Special report: post 9/11 security improvements at Hawaii's... - Hawaii News Now - KGMB and KHNL

Special report: post 9/11 security improvements at Hawaii's airports

Dennis Ah Yek Dennis Ah Yek
Dan Meisenzahl Dan Meisenzahl

By Minna Sugimoto - bio | email

HONOLULU (HawaiiNewsNow) - As the 10th anniversary of the September 11th terrorist attacks draws near, Hawaii News Now takes a look at the many changes that have taken place at Hawaii's airports to improve safety for travelers.

Dennis Ah Yek carefully goes over the IDs and boarding passes of travelers coming through Checkpoint 3 at the Honolulu International Airport's main terminal. His co-workers screen the passengers and their carry-ons using the latest high-tech equipment.

It's a job Ah Yek, 59, takes seriously.

"When you go home and you sleep after a day's work and you wake up the next day and nothing has happened, you feel, wow, we really did that. We really protected everybody," the TSA security officer said.

Ah Yek used to earn a living as a musician in Waikiki. But everything changed on September 11th, 2001.

"It was really sad. It was really, felt really helpless," he said. "I felt that I can do something about what happened to our nation and all those people."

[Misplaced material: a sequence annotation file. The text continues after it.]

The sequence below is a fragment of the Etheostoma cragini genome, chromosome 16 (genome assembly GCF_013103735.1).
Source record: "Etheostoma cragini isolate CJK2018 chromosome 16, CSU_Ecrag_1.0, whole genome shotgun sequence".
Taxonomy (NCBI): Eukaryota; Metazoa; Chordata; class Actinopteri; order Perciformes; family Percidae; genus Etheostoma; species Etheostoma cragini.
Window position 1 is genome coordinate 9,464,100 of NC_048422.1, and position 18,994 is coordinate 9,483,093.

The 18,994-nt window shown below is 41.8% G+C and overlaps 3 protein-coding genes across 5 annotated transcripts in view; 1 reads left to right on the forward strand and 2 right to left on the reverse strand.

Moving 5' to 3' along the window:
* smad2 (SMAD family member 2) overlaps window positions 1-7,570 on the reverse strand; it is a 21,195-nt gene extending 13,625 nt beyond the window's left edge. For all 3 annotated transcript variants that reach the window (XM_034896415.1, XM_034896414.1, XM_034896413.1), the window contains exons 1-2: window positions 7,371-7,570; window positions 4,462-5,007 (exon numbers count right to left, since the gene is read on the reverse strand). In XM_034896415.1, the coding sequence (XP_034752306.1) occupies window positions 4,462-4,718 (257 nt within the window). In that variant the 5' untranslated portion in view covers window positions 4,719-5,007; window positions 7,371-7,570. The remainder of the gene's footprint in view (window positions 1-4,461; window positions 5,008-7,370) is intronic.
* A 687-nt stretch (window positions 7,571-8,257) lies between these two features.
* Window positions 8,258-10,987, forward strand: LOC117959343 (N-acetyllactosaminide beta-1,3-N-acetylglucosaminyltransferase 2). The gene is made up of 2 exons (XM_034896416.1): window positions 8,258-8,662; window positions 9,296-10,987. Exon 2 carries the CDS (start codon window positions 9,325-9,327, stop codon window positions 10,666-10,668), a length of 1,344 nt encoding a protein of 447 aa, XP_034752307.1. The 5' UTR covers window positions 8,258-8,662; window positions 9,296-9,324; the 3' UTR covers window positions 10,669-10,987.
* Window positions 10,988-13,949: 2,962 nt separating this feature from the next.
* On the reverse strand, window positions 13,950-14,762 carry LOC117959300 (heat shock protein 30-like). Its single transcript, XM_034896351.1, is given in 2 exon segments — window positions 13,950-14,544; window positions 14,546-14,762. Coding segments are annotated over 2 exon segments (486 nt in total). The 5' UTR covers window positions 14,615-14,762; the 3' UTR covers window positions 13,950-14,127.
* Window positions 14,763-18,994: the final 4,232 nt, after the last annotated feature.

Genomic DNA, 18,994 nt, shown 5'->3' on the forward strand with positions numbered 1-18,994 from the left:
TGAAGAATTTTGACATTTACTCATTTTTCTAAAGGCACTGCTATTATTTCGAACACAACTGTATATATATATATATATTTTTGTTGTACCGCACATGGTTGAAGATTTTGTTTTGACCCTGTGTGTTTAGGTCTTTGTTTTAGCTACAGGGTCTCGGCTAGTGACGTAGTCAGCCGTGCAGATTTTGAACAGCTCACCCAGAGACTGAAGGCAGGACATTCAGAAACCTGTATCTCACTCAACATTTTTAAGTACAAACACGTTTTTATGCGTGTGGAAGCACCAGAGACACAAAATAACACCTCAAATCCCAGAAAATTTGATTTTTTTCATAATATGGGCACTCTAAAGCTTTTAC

He immediately signed up for a job at TSA, when the federal agency began hiring in Honolulu in 2002. Changes in airport operations came swiftly.

"Just think about it. Back in the day, you could walk your family or your friends out to the gate," Dan Meisenzahl, state Department of Transportation, said. "You could pull up to the curb and actually wait for a little while as you know your family is coming off a plane. Those types of things, they just don't exist anymore."

Now, TSA's nearly 50,000 security officers across the nation screen about two-million passengers at more than 450 airports each day.

Since 9/11, the agency has screened nearly five-billion people and detected some 50-million prohibited items, including 4,600 firearms.

"You look at the new advance image technology machines we have right now. We have the automated threat recognition systems," Stanford Miyamoto, TSA assistant area director, said. "Our behavior detection officers that we have now that we didn't have before. We also have explosives specialists."

The state DOT, which oversees 15 airports across Hawaii and works hand-in-hand with TSA, says it has spent about $40 million on security in each of the last three years -- about triple the amount spent pre-9/11.

"A lot of the places at the airport were always secure -- the runway, the ramp area, all of those places, the underground where the baggage is," Meisenzahl said. "Now the secure area, the sterile areas, extend much further."

Ah Yek will be at work this Sunday, the 10th anniversary of the attacks, doing the best he can to prevent a similar tragedy.

"We're constantly reminded of what our mission is," he said. "Not only keep the public safe when traveling, but also make them feel comfortable."

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